Andre began to grow nervous. If Aunt Marissa was going to drop a bomb on him, tell him she was looking into bringing him and his father to Arizona, it would be now, just as she was preparing to leave. Andre felt like he’d done a pretty good job of getting the house in order and making it seem like everything was running smoothly, and going jogging with her had helped a lot, too. But still, it was a totally fucked situation and he knew his aunt could go either way.
His dad had been better that morning, awake and aware as his sister was packing to go away. This was thanks to David Sebastian: the night before, long after Aunt Marissa had gone to bed, David sneaked over to the house with an emergency bottle of gin from his mother’s bar. Andre had given it to his father just before he'd left for their final jog, and by the time they got back, his dad was noticeably better, and even wanted to go along to the airport. He fell fitfully asleep in the living room before they could leave, though, and his sister said goodbye to him only by touching the hair on his head for a moment.
Now that there were only a few people between them and the security check, Aunt Marissa was listing the things she’d forgotten to tell him, or had told him only ten times already. “Only jog five days a week…take the weekend off. I know we did fourteen days straight, but that was because we didn’t have a lot of time together. Every week, add an extra block or two where you run instead of walk, and you’ll be jogging for half an hour straight in no time.”
“I will. I have the little notebook you gave me to keep track.”
“That’s right. And don’t eat a lot of crap. Slow down, chew your food. You eat like someone has a gun to your head. Put your fork down between bites, okay?”
Andre nodded at her, smiling and even squeezing her shoulder. Suddenly his nervousness had made him gregarious. “Okay. I promise.”
There were only a few people left in line, and Aunt Marissa looked back over her shoulder and then at Andre. “Well…okay. I guess this is it, then.”
She shifted her bags up onto her shoulders. “Let’s see if I can get my arms around that chunk of yours.”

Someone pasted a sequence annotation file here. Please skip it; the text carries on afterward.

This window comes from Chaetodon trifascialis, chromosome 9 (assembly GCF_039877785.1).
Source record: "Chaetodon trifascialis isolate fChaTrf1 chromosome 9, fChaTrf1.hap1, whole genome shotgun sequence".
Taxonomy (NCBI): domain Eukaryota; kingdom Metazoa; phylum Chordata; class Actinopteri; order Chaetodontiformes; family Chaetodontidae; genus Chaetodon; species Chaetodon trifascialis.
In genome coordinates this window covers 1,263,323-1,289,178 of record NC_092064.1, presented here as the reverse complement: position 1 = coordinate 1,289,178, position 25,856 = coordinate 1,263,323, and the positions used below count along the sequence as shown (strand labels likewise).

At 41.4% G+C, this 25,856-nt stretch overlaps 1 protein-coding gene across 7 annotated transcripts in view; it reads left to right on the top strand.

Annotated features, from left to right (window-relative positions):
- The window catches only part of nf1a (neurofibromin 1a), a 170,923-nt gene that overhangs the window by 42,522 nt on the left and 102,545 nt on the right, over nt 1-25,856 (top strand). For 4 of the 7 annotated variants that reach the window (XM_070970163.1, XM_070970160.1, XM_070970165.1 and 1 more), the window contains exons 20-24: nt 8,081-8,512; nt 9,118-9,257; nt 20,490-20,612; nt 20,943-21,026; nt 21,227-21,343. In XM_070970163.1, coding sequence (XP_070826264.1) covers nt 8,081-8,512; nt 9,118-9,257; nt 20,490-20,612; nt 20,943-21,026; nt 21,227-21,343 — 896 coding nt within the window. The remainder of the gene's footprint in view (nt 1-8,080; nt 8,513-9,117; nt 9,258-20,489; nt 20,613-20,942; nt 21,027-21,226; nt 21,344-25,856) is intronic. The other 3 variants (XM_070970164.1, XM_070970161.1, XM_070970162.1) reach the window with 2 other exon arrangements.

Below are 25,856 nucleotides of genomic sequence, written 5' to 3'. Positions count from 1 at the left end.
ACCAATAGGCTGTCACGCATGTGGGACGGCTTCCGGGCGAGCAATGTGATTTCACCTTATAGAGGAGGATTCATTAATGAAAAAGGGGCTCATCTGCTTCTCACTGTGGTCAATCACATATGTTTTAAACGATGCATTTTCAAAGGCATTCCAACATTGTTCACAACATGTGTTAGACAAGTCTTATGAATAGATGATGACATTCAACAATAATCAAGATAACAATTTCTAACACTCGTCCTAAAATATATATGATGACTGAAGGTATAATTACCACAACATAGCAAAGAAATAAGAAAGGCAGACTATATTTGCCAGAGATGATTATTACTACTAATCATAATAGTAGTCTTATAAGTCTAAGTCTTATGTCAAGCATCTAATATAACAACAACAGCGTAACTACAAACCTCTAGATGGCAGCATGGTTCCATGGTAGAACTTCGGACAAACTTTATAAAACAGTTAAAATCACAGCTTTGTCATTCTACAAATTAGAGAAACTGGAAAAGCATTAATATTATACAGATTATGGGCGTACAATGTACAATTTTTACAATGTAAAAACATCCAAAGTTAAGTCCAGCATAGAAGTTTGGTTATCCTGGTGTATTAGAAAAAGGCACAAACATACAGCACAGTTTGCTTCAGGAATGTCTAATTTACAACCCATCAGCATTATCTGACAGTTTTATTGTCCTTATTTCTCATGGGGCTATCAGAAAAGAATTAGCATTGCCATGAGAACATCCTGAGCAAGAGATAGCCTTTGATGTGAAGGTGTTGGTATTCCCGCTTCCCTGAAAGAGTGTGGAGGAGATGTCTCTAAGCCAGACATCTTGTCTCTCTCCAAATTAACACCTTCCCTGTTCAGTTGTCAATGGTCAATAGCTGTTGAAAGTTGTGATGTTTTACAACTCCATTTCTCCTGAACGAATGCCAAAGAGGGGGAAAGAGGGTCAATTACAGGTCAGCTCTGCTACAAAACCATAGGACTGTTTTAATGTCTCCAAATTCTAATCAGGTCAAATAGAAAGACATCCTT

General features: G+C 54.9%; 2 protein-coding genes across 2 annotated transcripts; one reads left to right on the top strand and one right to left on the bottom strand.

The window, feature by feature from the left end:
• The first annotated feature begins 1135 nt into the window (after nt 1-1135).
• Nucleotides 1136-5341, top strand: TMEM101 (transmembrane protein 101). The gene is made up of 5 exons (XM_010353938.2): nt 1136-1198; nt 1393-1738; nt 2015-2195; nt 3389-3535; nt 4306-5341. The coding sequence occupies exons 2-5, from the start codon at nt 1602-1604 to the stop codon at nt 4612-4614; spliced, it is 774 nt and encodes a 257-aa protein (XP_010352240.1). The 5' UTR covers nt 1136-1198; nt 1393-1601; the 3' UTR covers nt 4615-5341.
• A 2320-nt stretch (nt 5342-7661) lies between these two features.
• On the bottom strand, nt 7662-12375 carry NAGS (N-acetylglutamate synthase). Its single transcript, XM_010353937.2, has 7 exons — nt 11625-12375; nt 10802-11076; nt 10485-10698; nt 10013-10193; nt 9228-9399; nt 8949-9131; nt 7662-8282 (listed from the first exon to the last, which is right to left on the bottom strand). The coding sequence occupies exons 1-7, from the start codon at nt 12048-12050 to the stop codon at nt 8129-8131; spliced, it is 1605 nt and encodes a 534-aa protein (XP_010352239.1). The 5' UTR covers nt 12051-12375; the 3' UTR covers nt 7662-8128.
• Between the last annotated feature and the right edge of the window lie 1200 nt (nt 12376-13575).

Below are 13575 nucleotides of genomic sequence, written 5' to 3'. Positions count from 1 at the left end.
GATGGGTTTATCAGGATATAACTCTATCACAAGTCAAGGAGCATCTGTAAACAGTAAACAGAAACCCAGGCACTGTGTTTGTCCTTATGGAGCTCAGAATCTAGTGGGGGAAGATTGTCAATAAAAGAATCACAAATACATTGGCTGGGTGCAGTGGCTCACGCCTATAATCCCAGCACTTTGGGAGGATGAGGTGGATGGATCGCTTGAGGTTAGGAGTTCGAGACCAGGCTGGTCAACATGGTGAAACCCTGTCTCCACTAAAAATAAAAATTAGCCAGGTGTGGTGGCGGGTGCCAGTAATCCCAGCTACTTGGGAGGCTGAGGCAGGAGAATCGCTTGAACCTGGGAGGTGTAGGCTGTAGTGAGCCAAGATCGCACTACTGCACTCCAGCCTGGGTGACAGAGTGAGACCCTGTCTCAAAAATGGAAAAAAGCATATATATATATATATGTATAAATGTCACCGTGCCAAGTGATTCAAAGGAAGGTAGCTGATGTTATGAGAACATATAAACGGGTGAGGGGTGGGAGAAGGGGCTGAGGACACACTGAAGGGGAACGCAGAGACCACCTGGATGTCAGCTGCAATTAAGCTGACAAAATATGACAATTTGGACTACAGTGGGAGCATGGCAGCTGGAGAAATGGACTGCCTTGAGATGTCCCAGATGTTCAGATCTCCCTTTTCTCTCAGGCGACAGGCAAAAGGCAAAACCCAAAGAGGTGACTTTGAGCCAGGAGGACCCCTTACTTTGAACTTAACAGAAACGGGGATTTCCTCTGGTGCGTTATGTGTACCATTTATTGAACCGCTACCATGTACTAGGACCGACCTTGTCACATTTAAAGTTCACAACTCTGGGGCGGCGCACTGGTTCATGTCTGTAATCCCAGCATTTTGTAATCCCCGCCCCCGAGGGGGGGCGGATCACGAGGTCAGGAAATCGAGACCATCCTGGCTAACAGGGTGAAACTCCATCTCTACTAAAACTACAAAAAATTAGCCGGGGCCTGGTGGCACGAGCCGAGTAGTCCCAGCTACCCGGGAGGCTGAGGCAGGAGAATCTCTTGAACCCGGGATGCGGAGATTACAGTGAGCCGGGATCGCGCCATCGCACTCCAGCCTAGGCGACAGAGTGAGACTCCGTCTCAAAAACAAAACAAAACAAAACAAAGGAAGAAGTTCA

He laughed for her, feeling suddenly magnanimous in his relief, and took her in his arms. “Thank you for everything,” he said, patting her back. “I really appreciate it.”
His aunt didn’t say anything, and held the hug for longer than he expected. A few people slipped past them and through the metal detector. Andre was surprised to feel her shudder once, then hold him even tighter. And when she pulled away, her eyes were red and wet and she searched his face with love and sympathy and worse.
“Andre, I…I just worry so much about you.”
Andre held her out at arm's length, his hands on her small shoulders, and smiled broadly. “What? No…I’m fine. Really, I am.”
“Okay.” She passed a hand quickly under her eyes. “All I want is for you to feel better…you know that, right?”
“I know. And I do feel better. I feel great.”
Andre watched his aunt move through the security check, her shoes in her hand, then off down the concourse, and he really did begin to feel as great as he claimed. Aunt Marissa turned back once and raised a hand at him, then went around a corner and was gone. A little ping of guilt echoed in his heart when he saw her final sad and worried goodbye, but he ignored it. He was free. He had passed. Yes, Andre felt great.
In fact, he felt so good that he left the airport, drove to the closest sandwich shop, and a ordered a large roast beef po' boy. With extra mayo and extra gravy that he could dip his fries in.
A couple hours later, just as the sun was setting, Andre keyed into his house and discovered his father still in the chair he’d fallen asleep in, but awake now and apparently waiting for him.